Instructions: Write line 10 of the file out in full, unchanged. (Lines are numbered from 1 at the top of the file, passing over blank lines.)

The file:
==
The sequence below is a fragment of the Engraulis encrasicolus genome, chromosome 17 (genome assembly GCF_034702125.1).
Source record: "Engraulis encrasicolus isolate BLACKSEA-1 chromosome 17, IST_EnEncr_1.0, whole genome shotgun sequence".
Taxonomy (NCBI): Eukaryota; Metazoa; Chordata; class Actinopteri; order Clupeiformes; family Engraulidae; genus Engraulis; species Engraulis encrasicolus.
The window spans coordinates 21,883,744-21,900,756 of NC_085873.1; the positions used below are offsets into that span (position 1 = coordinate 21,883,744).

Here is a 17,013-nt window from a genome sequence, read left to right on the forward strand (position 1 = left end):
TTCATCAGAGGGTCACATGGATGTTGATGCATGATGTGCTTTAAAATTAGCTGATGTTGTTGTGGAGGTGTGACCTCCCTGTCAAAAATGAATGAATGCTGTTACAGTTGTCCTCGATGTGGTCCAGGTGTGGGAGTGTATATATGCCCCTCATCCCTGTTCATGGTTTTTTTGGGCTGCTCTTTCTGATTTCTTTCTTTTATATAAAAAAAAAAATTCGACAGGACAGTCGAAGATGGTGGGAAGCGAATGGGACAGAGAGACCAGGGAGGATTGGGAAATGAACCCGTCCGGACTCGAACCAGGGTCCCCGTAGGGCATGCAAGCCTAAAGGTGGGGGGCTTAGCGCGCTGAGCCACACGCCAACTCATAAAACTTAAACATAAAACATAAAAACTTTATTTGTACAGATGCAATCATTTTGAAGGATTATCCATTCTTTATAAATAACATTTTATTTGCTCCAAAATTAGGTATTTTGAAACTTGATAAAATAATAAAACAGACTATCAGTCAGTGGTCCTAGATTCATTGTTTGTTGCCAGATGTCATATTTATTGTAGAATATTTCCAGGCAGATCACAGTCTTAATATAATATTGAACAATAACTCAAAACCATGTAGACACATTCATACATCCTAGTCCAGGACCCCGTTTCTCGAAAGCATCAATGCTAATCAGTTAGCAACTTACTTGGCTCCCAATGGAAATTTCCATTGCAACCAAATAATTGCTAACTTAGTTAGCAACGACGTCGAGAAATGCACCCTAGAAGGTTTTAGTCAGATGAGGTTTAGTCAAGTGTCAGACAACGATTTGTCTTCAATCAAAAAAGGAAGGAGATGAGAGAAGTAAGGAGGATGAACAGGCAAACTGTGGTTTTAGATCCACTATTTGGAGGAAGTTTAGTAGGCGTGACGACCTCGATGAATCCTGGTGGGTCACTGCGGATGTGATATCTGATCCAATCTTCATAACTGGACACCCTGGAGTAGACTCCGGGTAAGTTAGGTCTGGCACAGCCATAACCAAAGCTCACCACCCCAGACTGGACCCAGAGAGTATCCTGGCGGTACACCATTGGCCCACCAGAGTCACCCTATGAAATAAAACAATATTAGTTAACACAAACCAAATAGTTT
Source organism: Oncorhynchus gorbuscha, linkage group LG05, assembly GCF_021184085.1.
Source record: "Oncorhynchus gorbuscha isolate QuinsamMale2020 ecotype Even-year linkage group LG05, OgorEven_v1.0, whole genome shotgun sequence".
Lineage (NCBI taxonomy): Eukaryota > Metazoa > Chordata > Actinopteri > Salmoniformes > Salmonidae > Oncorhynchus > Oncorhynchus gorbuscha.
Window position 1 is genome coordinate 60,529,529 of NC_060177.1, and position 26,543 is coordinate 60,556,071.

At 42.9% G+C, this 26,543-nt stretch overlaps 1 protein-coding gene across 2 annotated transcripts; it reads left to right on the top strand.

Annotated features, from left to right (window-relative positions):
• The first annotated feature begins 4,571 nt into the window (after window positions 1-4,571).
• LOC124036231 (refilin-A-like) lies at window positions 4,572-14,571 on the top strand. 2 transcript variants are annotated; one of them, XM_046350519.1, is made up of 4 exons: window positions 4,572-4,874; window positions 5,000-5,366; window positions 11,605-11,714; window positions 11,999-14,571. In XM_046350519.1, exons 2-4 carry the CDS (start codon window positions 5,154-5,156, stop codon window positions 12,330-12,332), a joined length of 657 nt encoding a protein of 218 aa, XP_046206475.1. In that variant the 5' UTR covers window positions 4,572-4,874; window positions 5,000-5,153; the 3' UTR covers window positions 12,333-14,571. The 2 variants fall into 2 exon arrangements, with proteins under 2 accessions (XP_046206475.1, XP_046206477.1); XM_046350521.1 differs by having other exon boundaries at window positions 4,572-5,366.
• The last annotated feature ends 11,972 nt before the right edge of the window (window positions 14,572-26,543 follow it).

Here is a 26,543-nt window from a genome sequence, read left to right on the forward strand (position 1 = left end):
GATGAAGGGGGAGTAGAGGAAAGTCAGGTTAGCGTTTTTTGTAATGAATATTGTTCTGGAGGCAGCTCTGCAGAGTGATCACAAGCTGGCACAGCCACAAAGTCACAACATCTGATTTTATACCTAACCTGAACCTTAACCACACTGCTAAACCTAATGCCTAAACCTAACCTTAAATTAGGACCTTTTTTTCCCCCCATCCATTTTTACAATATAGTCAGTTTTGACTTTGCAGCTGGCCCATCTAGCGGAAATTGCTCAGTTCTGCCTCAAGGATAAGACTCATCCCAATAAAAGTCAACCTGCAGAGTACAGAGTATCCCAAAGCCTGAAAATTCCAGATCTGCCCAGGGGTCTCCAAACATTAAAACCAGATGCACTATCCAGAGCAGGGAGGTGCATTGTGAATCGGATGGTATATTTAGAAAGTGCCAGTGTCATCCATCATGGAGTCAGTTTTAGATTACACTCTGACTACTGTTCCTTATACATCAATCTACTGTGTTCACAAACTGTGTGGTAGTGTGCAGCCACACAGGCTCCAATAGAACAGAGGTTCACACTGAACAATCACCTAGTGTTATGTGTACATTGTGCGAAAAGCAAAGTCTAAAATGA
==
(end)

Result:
Window position 1 is genome coordinate 60,529,529 of NC_060177.1, and position 26,543 is coordinate 60,556,071.